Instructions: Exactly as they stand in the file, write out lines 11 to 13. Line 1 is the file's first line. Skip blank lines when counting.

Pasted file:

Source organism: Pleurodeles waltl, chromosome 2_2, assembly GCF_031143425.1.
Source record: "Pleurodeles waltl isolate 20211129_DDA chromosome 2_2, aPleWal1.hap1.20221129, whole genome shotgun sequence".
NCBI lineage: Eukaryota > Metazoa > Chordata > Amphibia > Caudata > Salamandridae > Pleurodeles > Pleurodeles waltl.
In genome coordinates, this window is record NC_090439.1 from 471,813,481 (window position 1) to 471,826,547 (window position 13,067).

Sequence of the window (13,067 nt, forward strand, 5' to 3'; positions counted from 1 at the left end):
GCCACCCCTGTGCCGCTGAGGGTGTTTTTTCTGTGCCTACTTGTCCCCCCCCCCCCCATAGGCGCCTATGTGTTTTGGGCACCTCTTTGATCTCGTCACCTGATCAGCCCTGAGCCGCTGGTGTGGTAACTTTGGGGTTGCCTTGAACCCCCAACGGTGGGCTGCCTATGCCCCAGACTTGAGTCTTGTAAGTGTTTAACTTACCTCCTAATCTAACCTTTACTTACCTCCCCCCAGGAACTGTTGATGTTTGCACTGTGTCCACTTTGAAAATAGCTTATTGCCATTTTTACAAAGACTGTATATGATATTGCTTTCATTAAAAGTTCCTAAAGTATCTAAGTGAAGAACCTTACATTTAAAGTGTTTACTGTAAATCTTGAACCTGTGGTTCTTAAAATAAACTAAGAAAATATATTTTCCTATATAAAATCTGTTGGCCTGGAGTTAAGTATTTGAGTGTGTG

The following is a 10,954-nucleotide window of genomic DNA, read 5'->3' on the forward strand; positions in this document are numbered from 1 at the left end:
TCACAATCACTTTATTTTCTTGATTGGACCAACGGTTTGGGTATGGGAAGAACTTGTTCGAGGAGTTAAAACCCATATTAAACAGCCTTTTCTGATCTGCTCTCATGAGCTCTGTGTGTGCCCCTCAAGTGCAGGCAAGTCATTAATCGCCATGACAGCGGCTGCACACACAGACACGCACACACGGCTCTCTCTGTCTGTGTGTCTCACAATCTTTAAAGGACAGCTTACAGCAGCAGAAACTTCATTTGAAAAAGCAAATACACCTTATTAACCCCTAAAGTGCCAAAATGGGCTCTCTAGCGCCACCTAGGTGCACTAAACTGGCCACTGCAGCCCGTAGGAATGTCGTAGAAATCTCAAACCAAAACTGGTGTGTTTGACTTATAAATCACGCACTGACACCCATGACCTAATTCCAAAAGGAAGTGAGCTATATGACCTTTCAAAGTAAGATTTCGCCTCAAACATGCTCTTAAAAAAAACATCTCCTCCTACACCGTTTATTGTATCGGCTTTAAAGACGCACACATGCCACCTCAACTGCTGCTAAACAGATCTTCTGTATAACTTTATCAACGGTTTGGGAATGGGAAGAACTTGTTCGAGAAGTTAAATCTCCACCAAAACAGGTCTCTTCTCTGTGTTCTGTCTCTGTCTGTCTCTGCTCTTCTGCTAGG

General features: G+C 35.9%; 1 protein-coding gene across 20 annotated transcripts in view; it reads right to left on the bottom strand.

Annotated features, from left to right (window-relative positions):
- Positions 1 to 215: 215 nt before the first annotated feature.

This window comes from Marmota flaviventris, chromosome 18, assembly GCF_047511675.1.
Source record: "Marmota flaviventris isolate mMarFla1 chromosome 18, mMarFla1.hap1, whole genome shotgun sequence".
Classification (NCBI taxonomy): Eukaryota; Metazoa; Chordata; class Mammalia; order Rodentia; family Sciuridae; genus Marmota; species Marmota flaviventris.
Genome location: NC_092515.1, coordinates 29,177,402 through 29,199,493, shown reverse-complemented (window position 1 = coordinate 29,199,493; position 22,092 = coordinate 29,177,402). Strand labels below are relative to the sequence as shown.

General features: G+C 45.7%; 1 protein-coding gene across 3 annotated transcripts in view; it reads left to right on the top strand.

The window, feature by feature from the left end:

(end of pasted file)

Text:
- Positions 1 to 215: 215 nt before the first annotated feature.

This window comes from Marmota flaviventris, chromosome 18, assembly GCF_047511675.1.
Source record: "Marmota flaviventris isolate mMarFla1 chromosome 18, mMarFla1.hap1, whole genome shotgun sequence".